Ukraine hospital attacks kill 2-day-old baby, officials say
Overnight strikes destroyed a Ukrainian maternity hospital on the outskirts of the city of Zaporizhzhia, officials confirmed Wednesday, killing a two-day-old baby.
The mother and doctor, believed to be alone in the hospital, were pulled from the rubble of the maternity ward in the city of Vilniansk, the latest medical facility to be targeted by Russian attacks, according to the governor regional
“At night, Russian monsters launched huge rockets into the small maternity ward of Vilniansk hospital. The pain is overwhelming our hearts: a newborn baby died. Rescuers are working at the site.” said Governor Oleksandr Starukh. he told Telegram.
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Fox News was unable to verify who was officially responsible for the rocket launch that hit the maternity ward, but the attack comes as UK defense officials warned Wednesday that Russian commanders are using drones supplied by the Iran to target medical facilities.
“Russia has used these weapons extensively against tactical military targets and Ukraine’s power grid,” Britain’s Ministry of Defense said in an update. “However, recently Russian commanders likely also wanted Iranian-origin drones to prioritize medical facilities as targets of opportunity and attack them with guided munitions if identified.”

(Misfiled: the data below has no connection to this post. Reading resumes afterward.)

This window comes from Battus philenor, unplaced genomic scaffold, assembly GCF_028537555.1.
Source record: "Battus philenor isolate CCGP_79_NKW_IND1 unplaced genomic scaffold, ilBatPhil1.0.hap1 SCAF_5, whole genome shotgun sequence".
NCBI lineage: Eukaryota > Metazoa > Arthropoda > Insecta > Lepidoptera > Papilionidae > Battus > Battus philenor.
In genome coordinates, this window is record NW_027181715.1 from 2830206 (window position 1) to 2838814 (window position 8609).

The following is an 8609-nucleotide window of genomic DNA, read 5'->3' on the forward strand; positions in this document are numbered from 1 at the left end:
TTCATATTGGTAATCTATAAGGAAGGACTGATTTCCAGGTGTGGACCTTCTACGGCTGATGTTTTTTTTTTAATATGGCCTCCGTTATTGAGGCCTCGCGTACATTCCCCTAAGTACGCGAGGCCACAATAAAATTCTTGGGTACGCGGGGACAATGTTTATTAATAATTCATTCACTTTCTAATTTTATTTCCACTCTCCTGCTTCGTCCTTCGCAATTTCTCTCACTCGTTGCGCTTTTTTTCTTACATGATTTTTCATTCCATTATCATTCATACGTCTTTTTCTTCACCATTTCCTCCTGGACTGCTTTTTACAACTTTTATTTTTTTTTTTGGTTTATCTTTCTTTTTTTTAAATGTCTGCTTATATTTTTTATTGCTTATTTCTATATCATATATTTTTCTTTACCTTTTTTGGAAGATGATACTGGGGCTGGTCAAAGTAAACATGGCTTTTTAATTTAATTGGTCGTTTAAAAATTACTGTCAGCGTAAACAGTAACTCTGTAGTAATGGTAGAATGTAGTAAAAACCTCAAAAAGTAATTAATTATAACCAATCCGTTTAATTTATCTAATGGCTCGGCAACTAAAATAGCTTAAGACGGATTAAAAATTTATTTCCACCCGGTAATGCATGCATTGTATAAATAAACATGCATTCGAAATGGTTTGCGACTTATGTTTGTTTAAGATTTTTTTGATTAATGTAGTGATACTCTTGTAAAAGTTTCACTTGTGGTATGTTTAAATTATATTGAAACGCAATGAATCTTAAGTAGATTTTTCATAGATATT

Russia’s attack strategy throughout the war has been based on hitting civilian targets, including maternity and other medical facilities.
The world was first alerted to the strategy during an attack on March 9 when Russian missiles hit a maternity hospital in Mariupol, killing three and injuring dozens. Images emerged showing mothers in labor being carried on stretchers amid piles of rubble and burnt debris.
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The World Health Organization announced in mid-October that Russia had attacked more than 600 medical facilities since February.
Medical officials not only have to deal with the threat of rocket fire, but Russia’s bombing of Ukraine’s electrical infrastructure.
Blackouts across the country have blacked out Ukrainian communities for months, but war-torn areas like Zaporizhzhia and Kherson have forced medical workers to work without running water or electricity.
“The breathing machines are not working, the X-ray machines are not working,” Volodymyr Malishchuk, chief of surgery at a children’s hospital in the city of Kherson, told The Associated Press. “There’s only one portable ultrasound machine and we carry it around all the time.”
Medical officials said they were forced to carry a sedated 13-year-old boy up six flights of stairs to amputate his arm after he was injured during a bombing this week.
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Missile fire has reportedly increased in Kherson since Russia’s withdrawal nearly two weeks ago.
According to Malishchuk, three children injured by the Russian attacks were admitted to the hospital this week alone, a number that is half of the total number of children admitted to Kherson during the nine months of the war.
The Associated Press contributed to this report.